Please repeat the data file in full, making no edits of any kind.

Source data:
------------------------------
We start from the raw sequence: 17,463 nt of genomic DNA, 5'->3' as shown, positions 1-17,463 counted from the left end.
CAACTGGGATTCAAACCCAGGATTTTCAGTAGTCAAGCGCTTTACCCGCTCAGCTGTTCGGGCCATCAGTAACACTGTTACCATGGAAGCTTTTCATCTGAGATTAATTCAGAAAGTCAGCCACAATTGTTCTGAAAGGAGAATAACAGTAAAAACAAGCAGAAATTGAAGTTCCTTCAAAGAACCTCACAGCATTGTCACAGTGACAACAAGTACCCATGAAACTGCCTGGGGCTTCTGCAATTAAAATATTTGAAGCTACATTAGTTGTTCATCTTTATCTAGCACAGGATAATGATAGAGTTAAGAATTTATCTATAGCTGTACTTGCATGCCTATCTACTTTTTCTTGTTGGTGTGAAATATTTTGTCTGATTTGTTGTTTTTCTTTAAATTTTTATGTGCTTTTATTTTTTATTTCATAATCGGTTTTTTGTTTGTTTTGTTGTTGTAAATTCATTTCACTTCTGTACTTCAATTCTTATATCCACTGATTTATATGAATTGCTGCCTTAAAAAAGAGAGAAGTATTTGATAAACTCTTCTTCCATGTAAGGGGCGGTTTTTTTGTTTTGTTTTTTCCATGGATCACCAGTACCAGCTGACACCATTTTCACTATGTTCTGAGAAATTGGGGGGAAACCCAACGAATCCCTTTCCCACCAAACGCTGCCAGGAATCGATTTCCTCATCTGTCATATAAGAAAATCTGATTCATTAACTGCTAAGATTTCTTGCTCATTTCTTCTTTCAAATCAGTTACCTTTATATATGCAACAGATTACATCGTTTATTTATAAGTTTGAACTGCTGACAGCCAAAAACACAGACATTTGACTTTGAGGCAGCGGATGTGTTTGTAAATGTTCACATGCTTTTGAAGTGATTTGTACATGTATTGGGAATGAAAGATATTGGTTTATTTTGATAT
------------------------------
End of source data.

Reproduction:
We start from the raw sequence: 17,463 nt of genomic DNA, 5'->3' as shown, positions 1-17,463 counted from the left end.
CAACTGGGATTCAAACCCAGGATTTTCAGTAGTCAAGCGCTTTACCCGCTCAGCTGTTCGGGCCATCAGTAACACTGTTACCATGGAAGCTTTTCATCTGAGATTAATTCAGAAAGTCAGCCACAATTGTTCTGAAAGGAGAATAACAGTAAAAACAAGCAGAAATTGAAGTTCCTTCAAAGAACCTCACAGCATTGTCACAGTGACAACAAGTACCCATGAAACTGCCTGGGGCTTCTGCAATTAAAATATTTGAAGCTACATTAGTTGTTCATCTTTATCTAGCACAGGATAATGATAGAGTTAAGAATTTATCTATAGCTGTACTTGCATGCCTATCTACTTTTTCTTGTTGGTGTGAAATATTTTGTCTGATTTGTTGTTTTTCTTTAAATTTTTATGTGCTTTTATTTTTTATTTCATAATCGGTTTTTTGTTTGTTTTGTTGTTGTAAATTCATTTCACTTCTGTACTTCAATTCTTATATCCACTGATTTATATGAATTGCTGCCTTAAAAAAGAGAGAAGTATTTGATAAACTCTTCTTCCATGTAAGGGGCGGTTTTTTTGTTTTGTTTTTTCCATGGATCACCAGTACCAGCTGACACCATTTTCACTATGTTCTGAGAAATTGGGGGGAAACCCAACGAATCCCTTTCCCACCAAACGCTGCCAGGAATCGATTTCCTCATCTGTCATATAAGAAAATCTGATTCATTAACTGCTAAGATTTCTTGCTCATTTCTTCTTTCAAATCAGTTACCTTTATATATGCAACAGATTACATCGTTTATTTATAAGTTTGAACTGCTGACAGCCAAAAACACAGACATTTGACTTTGAGGCAGCGGATGTGTTTGTAAATGTTCACATGCTTTTGAAGTGATTTGTACATGTATTGGGAATGAAAGATATTGGTTTATTTTGATAT